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Nutrient-rich Irish moss—a type of sea moss that grows in chilly northern water—is becoming an increasingly buzzy superfood, as many tout its benefits. But that doesn’t mean it’s guaranteed to work: “Although it power-packs some vitamins and minerals, the science is not there to support whether this has a benefit on our health,” says Amanda Kirpitch, RD, of Nutrition Perspective.
What Constitutes Irish Moss
Officially known by its species name as Chondrus crispus, Irish moss can also be referred to as red algae or sea moss, says Kirpitch. The thin, flat, reddish-purple leaves branch out in a repeating pattern from a central stem and the plant grows primarily in the colder waters of the eastern and western northern Atlantic ocean. The plant also produces a thickening agent called carrageenan—inspiring another nickname, carrageen moss—which offers a vegan alternative to gelatin, though without the nutritional benefits of the plant form, says Kirpitch.
The Health Benefits of Irish Moss
Irish moss is a nutrient-rich plant with several potential health benefits, though not all of them have been scientifically proven. “It’s marketed as a superfood with benefits to immunity, digestive health, [and] thyroid health,” says Kirpitch. “It is high in iodine and iron. It has nutrients including potassium iodide that some have found to work as a decongestant.” In a single study with rats, Irish moss had a presumed connection “as a prebiotic which could help improve the gut environment.” Meanwhile, another study suggested that the gel could reduce ulcers, but no scientific studies have definitely linked Irish moss to those benefits, Kirpitch says.
How to Use It
Irish moss comes in a supplement form as a gel or powder that can be added directly to smoothies or other beverages. “In other countries they add it to beverages or make more of a pudding consistency, since it’s a gel-like substance, but you may need quite a bit—which isn’t really advised here, as we don’t know much about potency,” says Kirpitch. You can also eat it raw—but only after soaking it, she cautions.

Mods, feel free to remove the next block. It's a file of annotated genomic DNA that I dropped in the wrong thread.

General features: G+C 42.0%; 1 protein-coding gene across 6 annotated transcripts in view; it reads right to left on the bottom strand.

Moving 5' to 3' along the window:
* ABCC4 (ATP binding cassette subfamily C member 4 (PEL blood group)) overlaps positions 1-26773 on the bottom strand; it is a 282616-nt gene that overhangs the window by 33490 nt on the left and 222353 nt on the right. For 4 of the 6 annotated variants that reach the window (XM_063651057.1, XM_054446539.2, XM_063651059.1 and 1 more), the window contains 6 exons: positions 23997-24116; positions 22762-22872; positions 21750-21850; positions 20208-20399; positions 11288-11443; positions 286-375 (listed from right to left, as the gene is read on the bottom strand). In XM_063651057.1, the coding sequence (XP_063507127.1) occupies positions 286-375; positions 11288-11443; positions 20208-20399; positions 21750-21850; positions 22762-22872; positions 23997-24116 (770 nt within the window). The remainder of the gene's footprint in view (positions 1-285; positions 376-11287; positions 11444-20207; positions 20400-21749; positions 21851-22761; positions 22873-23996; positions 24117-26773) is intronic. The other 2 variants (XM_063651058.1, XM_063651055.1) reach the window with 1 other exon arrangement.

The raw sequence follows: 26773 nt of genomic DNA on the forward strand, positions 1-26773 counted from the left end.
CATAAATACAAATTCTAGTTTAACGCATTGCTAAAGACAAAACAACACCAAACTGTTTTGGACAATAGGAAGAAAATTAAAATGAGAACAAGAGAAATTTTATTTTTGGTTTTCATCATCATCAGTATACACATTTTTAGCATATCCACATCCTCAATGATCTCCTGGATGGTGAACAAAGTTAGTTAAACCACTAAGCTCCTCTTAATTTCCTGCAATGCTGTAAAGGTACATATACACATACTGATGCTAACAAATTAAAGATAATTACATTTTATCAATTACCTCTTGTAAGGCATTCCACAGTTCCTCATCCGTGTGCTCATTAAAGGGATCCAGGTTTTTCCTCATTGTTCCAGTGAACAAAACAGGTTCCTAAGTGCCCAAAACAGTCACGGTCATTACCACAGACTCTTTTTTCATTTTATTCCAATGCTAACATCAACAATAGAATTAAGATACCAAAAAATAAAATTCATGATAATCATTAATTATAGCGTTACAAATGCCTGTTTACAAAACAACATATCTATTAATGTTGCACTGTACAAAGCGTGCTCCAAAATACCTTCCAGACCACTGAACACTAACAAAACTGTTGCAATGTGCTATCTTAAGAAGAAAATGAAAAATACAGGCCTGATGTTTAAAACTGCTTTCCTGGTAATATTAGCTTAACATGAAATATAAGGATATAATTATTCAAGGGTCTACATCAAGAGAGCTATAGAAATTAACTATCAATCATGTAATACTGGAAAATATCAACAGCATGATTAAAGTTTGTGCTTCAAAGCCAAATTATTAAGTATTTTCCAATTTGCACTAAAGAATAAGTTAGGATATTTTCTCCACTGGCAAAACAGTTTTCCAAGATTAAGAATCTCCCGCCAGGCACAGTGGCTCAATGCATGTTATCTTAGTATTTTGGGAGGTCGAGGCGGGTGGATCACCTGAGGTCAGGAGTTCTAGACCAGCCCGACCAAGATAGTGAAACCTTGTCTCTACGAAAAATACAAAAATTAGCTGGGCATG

What Else You Should Know
Like other supplements, Irish moss is not regulated by the U.S. Food and Drug Administration (FDA), and Kirpitch references “limited research” on how it affects people. “It seems fairly safe in small doses but would still be recommended to check in with a healthcare professional before taking,” she says. “High levels of iodine can impact thyroid hormone levels—those with existing thyroid issues need to be cautious as the high levels of iodine can be dangerous and may interact with current treatments.” Debate also surrounds the use of carrageenan. “There have been some reported concerns around inflammation of the GI tract with carrageenan, but it is categorized as Generally Recognized as Safe (GRAS) by the FDA in the non-degraded form,” says Kirpitch. “The degraded form is not recommended for human consumption.”